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The Powell's Playlist | August 6, 2014

Graham Joyce: IMG The Powell’s Playlist: Graham Joyce

The Ghost in the Electric Blue Suit is set on the English coast in the hot summer of 1976, so the music in this playlist is pretty much all from the... Continue »
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Jenny Steele has commented on (11) products.

Light Years by James Salter
Light Years

Jenny Steele, August 21, 2007

If Virginia Woolf had been a 1970's American, she might have written a novel like Light Years. The story skims along - cocktail parties, holidays, affairs, triumphs, failures - and then, wham!, a devastating observation about a character or a situation. A very Woolf-like technique, it seems to me. A good, satisfying read.
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(11 of 20 readers found this comment helpful)

Divisadero by Michael Ondaatje

Jenny Steele, June 27, 2007

As with all of Ondaatje's works, this novel too is impossible to describe in a neat and tidy way. A violent event in the characters' young lives shatters them all and sends them on wildly different paths. We are taken from the menacing world of brutal poker to a writer's farmhouse in France. Yes, hard to describe. But, as usual, beautifully written with paragraphs or whole sentences you'll find yourself reading out loud.
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(19 of 32 readers found this comment helpful)

Lydia Cassatt Reading the Morning Paper by Harriet Sc Chessman
Lydia Cassatt Reading the Morning Paper

Jenny Steele, May 26, 2007

Set in Paris during the height of Impressionism, this thoughtful story is told from the perspective of Mary Cassatt's sickly sister, Lydia. Because of her ill health, Lydia observes life instead of fully participating in it. But her skills of observation are as keen as those of her sister or her sister's mentor, Degas. The novel's scenes subtly reflect the style of Impressionism - emotions of passion and fear are conveyed with the merest brush strokes. A gem of a novel.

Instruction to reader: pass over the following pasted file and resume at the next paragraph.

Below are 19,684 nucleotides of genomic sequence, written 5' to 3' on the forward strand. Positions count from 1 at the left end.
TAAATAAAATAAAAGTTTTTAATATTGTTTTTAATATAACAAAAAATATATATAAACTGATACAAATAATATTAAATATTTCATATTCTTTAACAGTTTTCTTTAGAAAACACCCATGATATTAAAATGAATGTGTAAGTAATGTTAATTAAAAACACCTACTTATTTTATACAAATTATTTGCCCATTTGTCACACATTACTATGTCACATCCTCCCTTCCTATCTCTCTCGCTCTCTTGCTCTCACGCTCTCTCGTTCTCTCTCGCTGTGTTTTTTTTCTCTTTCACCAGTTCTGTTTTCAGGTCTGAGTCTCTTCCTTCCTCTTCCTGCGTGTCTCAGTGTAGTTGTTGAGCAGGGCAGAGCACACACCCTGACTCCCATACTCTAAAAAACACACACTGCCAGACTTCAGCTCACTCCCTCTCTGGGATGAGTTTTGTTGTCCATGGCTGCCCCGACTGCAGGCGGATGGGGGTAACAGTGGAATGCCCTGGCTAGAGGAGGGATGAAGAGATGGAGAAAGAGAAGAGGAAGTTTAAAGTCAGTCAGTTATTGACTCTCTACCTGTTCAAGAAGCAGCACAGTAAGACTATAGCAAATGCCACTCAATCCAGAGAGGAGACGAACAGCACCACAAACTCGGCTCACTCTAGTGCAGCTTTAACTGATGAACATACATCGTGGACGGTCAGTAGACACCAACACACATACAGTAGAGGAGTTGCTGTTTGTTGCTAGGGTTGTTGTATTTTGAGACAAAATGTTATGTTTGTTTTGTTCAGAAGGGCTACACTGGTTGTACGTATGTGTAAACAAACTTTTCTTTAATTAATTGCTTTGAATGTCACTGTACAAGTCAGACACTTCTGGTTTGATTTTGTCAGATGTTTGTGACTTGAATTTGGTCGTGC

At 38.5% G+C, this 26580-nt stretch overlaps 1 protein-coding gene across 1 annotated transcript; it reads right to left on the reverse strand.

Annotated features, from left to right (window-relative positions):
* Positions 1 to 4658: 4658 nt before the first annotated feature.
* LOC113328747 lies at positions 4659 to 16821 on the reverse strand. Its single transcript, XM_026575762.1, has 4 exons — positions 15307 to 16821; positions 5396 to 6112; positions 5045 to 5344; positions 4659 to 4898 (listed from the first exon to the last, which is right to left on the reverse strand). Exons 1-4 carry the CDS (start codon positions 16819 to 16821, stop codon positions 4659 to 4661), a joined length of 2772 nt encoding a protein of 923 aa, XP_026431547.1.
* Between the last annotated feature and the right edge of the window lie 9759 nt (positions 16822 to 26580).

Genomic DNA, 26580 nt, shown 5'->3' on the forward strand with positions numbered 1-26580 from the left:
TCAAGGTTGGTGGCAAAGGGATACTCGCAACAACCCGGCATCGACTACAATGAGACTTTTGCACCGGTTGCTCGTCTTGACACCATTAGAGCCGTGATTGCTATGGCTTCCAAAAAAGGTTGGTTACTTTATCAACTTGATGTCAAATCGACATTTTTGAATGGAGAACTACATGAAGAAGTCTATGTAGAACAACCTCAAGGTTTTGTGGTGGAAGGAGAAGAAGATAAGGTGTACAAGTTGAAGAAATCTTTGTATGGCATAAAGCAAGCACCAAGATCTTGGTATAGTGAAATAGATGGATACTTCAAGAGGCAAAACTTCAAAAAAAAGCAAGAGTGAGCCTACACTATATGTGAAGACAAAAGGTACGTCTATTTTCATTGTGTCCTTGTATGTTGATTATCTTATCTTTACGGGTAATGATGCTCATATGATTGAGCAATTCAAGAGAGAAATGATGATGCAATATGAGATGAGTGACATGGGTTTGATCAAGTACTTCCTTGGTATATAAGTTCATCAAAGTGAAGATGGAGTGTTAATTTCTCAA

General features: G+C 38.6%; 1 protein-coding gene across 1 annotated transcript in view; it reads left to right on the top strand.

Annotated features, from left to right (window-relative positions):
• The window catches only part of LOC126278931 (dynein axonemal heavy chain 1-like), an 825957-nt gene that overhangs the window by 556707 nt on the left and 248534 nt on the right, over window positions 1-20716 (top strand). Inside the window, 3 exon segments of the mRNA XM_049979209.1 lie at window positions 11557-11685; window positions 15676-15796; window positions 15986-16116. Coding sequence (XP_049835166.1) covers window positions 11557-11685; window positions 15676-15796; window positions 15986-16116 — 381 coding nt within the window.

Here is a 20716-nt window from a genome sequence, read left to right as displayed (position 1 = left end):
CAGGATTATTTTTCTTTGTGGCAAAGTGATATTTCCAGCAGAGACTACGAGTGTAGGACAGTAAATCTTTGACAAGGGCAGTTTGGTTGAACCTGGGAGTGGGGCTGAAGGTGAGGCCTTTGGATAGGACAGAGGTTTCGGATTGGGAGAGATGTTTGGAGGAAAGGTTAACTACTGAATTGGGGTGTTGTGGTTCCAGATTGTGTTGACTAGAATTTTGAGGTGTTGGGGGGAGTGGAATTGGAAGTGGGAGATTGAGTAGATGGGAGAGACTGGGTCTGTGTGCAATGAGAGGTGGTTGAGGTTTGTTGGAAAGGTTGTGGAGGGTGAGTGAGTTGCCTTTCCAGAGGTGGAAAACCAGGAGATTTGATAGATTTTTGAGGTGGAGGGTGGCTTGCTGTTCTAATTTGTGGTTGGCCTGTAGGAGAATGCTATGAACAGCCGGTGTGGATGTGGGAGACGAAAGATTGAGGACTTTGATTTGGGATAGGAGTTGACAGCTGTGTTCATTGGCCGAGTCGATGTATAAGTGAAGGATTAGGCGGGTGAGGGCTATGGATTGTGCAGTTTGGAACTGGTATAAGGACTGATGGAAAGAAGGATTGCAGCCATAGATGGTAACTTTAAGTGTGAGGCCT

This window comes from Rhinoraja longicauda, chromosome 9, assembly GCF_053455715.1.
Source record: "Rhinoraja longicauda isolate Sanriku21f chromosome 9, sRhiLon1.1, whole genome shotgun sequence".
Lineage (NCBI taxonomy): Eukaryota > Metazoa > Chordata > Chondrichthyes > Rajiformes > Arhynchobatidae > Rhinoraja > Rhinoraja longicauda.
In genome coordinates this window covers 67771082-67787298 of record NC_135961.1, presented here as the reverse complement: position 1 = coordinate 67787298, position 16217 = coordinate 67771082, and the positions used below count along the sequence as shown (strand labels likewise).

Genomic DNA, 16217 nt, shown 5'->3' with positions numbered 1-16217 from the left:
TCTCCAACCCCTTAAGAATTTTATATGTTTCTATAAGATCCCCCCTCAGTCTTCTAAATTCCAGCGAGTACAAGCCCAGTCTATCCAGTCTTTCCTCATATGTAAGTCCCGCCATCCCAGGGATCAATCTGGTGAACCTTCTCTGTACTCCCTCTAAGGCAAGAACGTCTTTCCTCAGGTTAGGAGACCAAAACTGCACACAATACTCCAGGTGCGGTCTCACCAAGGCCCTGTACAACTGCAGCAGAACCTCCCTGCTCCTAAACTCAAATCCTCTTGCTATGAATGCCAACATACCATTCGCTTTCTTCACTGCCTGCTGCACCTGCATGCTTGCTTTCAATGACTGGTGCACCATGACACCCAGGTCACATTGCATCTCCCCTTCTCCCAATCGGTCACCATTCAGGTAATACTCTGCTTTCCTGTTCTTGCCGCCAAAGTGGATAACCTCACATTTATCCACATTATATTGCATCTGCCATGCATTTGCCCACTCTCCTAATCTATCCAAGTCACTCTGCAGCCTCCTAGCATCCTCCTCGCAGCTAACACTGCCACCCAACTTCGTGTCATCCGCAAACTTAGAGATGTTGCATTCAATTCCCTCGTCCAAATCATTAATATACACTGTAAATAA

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(12 of 23 readers found this comment helpful)

March: A Novel by Geraldine Brooks
March: A Novel

Jenny Steele, April 25, 2007

A darker and deliciously adult companion to Little Women, this novel explores the character of the father of the beloved Jo, Beth, Amy, and Meg. Through half of Alcott's novel, this character is absent, serving as a chaplain to Union troops, but this novel gives us his story. He writes letters to his wife, Marmee, and he tells her what he can - but it's what he can't tell her that is more interesting. You'll want to re-read Little Women directly after reading March (or read it for the first time like me - shame on me!). It's great fun to figure out how these two novels lock together. A fine read.
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(14 of 27 readers found this comment helpful)

Howards End (Modern Library) by E M Forster
Howards End (Modern Library)

Jenny Steele, March 3, 2007

Now and then it is a pleasure to return to a novel you've read a long time ago, perhaps as a dutiful college student in an English Lit class. Howard's End is one of those novels. Have another go at it and rediscover these characters. "Only connect." Remember that? Yes, through a re-read of this novel, you'll connect again. (And this time you won't have to worry about writing an essay to avoid flunking that lit class!).
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(16 of 31 readers found this comment helpful)

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